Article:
Some 44% of students were secure, 31% were moderately precarious, 20% were highly precarious, and 5% were extremely precarious.

How many students are struggling financially?

A large proportion of students were struggling, as the chart below shows. Some 21% reported going without meals in the past 12 months. And 22% were unable to heat or cool their home adequately.

How affordable is students’ housing?

More than half of the students classed as highly and extremely precarious (53% and 58% respectively) said they could not “easily afford housing costs”. This compared to 34% of moderately precarious and 17% of secure students.

Paying the rent was a source of much anxiety across all groups. Some 64% of highly precarious students and 81% of extremely precarious students said they often worried about paying the rent each week, compared to 38% of moderately precarious students and only 16% of secure students.

Worryingly, 70% of extremely precarious students reported going without necessities such as food so they could pay the rent. This proportion drops to 40% for highly precarious students, 16% for moderately precarious students and 11% for secure students.

Many international students have a job and paid work is strongly related to precarity. A large percentage of extremely precarious students and highly precarious students (87% and 70% respectively) agreed having paid work was essential to pay the rent. In contrast, half of moderately precarious students and a quarter of secure students said they needed paid work to pay the rent.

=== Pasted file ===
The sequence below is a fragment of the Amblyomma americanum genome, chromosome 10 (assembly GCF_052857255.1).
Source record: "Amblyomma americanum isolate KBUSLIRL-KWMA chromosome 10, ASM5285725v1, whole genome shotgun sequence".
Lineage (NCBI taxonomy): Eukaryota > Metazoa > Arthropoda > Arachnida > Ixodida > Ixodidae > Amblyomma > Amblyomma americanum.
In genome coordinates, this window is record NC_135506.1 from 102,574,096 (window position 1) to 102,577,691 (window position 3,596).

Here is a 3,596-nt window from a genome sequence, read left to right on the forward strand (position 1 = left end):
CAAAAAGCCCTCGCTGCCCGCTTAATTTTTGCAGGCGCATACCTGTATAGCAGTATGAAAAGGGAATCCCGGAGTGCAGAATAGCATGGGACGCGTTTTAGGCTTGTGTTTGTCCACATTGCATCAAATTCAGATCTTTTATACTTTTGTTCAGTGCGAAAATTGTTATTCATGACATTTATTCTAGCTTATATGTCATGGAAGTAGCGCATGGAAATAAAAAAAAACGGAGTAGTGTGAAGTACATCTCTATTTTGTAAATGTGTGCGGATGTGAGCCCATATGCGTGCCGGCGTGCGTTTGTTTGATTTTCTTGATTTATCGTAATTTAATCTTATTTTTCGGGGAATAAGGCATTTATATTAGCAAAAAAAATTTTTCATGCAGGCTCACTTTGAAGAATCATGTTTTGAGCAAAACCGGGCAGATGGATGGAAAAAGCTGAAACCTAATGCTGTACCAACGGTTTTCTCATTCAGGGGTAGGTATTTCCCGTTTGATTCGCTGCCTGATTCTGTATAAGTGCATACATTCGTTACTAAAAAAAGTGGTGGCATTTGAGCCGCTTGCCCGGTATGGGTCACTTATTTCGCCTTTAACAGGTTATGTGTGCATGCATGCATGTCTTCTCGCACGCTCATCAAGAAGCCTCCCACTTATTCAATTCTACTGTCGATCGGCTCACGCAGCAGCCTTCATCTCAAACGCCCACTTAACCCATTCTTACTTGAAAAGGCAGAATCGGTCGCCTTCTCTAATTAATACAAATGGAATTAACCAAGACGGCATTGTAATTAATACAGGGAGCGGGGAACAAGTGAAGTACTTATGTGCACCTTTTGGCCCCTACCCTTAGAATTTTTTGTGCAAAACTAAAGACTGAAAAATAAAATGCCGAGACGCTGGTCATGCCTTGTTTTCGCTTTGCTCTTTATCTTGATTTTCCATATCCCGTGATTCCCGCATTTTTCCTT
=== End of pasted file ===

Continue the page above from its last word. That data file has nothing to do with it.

Severe financial need may drive students into accepting underpaid or unsafe work.

How secure do students feel about their housing?

High rents are only part of the housing insecurity problem. When asked whether they worry about being told to leave their accommodation at short notice, just over half of extremely precarious students said yes, as did 31% of high precarious students. Only 18% of moderately precarious students and 11% of secure students had similar worries.

A particularly worrying finding was that seven in ten extremely precarious students and just over one in three highly precarious students had felt in the past year that they could become homeless. Only 13% of moderately precarious students and 6% of secure students had this concern.

Looking ahead

The rental housing crisis means the circumstances of international students in need of housing are likely worse now than in late 2019.

The risks are particularly high for students from poorer backgrounds or countries. Policymakers and education providers must pay more attention to the issue of housing students who come to study in Australia.

Author Bios: Alan Morris is Professor, Institute for Public Policy and Governance at the University of Technology Sydney, Luke Ashton is a Research Assistant, Institute for Public Policy and Governance also at the University of Technology Sydney and Shaun Wilson is an Associate Professor of Sociology at Macquarie University